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Agent Orange and veterans benefits

For Texas naval personnel who served in Vietnamese territorial waters during the conflict, additional benefits are now possible. A recent federal court decision opened up a possibility for disability benefits and medical care due to Agent Orange-related sickness.

For many years the Department of Veterans Affairs denied benefits related to Agent Orange exposure unless the vet served on land or in waterways inland. Agent Orange was the main vegetation-destroying chemical used during the war. Since the end of the conflict, thousands of veterans experienced various illnesses that were eventually traced to Agent Orange exposure. Since that time, more than 650,000 vets have received disability benefits for these illnesses. That figure stands to grow substantially due to the court ruling.

Sentencing alternatives proposed for certain violent offenders

Jails and prisons in Texas and across the United States are overflowing with inmates. In fact, there are currently around 830 prisoners for every 100,000 adults living in the country.

It used to be worse. In 2008, there were 1,000 prisoners per 100,000 U.S. adults. However, many federal, state and local jurisdictions chose to decriminalize certain minor offenses, explore incarceration alternatives for low-level offenders, and reform law enforcement practices to drive inmate numbers down. Further, in 2018, Congress passed the FIRST STEP Act, which reduces sentences for certain non-violent federal crimes. This law is expected to lower the inmate population in federal prisons, but it won't do anything to lower inmate populations on a state and local level.

Know when you may have to challenge a loved one's estate plan

In the wake of the loss of a loved one, the last thing you want to do is focus on frivolous issues, such as finances. However, failing to stand up for your rights and assert yourself during estate administration is a major mistake that can haunt you for years to come.

Whether you worry about someone influencing the last will left behind by your loved one or believe they were not in a proper frame of mind during the creation of their estate plan, you may have reason to contest the last will in court.

Misdemeanor cases often marked by inequality

When people in Texas think about criminal cases, the first that come to mind are often felony trials. However, misdemeanors account for around 80 percent of all the criminal cases that fill American courts, according to one author. Misdemeanors are typically low-level offenses that carry sentences that do not exceed one year of incarceration. While felony cases are often the most widely reported, misdemeanors comprise the vast majority of arrests, with 13 million new cases filed every year.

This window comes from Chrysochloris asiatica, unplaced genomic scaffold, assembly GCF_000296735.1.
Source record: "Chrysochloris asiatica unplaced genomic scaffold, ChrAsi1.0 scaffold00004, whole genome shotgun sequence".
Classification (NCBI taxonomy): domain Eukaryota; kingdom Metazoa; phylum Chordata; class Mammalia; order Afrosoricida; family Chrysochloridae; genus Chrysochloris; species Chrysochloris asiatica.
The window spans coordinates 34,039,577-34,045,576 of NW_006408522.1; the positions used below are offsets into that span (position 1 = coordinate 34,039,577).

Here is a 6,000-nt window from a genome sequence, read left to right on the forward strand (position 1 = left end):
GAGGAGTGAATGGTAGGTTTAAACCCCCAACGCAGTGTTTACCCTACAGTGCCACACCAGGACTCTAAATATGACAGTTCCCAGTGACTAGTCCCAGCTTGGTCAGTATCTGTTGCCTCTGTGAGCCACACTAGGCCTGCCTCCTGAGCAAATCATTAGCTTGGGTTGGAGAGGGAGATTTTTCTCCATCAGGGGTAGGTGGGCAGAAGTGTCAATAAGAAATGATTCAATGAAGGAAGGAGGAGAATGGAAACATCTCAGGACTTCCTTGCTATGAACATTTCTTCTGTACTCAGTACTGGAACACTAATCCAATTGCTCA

Unfortunately, the relatively low penalties attached to misdemeanor cases may mean that they receive less attention, even when fundamental rights are at stake. Public defenders, prosecutors, and judges are often burdened by massive case loads, and misdemeanors receive the least attention. This is especially true in cases where people are represented by public defenders who are pressured against pursuing constitutional arguments in misdemeanor cases. As a result, the reliability of convictions and access to justice may be significantly worse for misdemeanor defendants.

Why estate planning is important for baby boomers

For the youngest baby boomers in Texas, 2019 will mark their 55th birthdays. This occasion may prompt many in that generation to think about how they will plan for the future, including their retirements as well as passing on assets. The baby-boom generation is the wealthiest in American history, with over $30 trillion in assets to spend or pass along in the coming several decades. Nevertheless, many don't have estate plans. Up to 42 percent of baby boomers have yet to create an estate plan or even a basic will.

Of those who have made some sort of plan, many of their estate documents are years out of date. They may not reflect major life events like the birth of children, marriages, divorces or even deaths. In addition, they might not be updated to account for changes to the law, including the significant expansion of exemptions to the federal estate tax. Wills, trusts and powers of attorney all have an important role to play in passing on a person's property and fulfilling their plans for the future. Transfer-on-death accounts and life insurance can also be important.

Bill may allow some federal inmates to shorten their sentences